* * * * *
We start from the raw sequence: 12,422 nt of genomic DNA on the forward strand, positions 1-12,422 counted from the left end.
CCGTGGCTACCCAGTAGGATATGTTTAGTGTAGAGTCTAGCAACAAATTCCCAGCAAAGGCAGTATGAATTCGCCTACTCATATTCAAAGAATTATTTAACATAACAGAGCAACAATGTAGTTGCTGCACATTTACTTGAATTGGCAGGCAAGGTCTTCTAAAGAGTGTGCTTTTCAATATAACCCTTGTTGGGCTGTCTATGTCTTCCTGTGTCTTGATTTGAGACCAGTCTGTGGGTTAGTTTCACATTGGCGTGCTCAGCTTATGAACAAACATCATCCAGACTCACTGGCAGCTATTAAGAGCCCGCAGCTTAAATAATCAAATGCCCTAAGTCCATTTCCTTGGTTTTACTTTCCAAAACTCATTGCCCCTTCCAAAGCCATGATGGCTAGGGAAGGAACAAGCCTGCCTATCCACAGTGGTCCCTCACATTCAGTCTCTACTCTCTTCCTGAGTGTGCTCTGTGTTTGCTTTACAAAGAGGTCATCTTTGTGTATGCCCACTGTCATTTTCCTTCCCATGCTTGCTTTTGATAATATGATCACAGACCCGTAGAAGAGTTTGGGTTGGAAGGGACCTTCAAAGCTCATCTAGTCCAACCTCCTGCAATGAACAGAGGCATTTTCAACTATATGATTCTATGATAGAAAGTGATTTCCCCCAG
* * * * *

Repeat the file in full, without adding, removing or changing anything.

We start from the raw sequence: 12,422 nt of genomic DNA on the forward strand, positions 1-12,422 counted from the left end.
CCGTGGCTACCCAGTAGGATATGTTTAGTGTAGAGTCTAGCAACAAATTCCCAGCAAAGGCAGTATGAATTCGCCTACTCATATTCAAAGAATTATTTAACATAACAGAGCAACAATGTAGTTGCTGCACATTTACTTGAATTGGCAGGCAAGGTCTTCTAAAGAGTGTGCTTTTCAATATAACCCTTGTTGGGCTGTCTATGTCTTCCTGTGTCTTGATTTGAGACCAGTCTGTGGGTTAGTTTCACATTGGCGTGCTCAGCTTATGAACAAACATCATCCAGACTCACTGGCAGCTATTAAGAGCCCGCAGCTTAAATAATCAAATGCCCTAAGTCCATTTCCTTGGTTTTACTTTCCAAAACTCATTGCCCCTTCCAAAGCCATGATGGCTAGGGAAGGAACAAGCCTGCCTATCCACAGTGGTCCCTCACATTCAGTCTCTACTCTCTTCCTGAGTGTGCTCTGTGTTTGCTTTACAAAGAGGTCATCTTTGTGTATGCCCACTGTCATTTTCCTTCCCATGCTTGCTTTTGATAATATGATCACAGACCCGTAGAAGAGTTTGGGTTGGAAGGGACCTTCAAAGCTCATCTAGTCCAACCTCCTGCAATGAACAGAGGCATTTTCAACTATATGATTCTATGATAGAAAGTGATTTCCCCCAG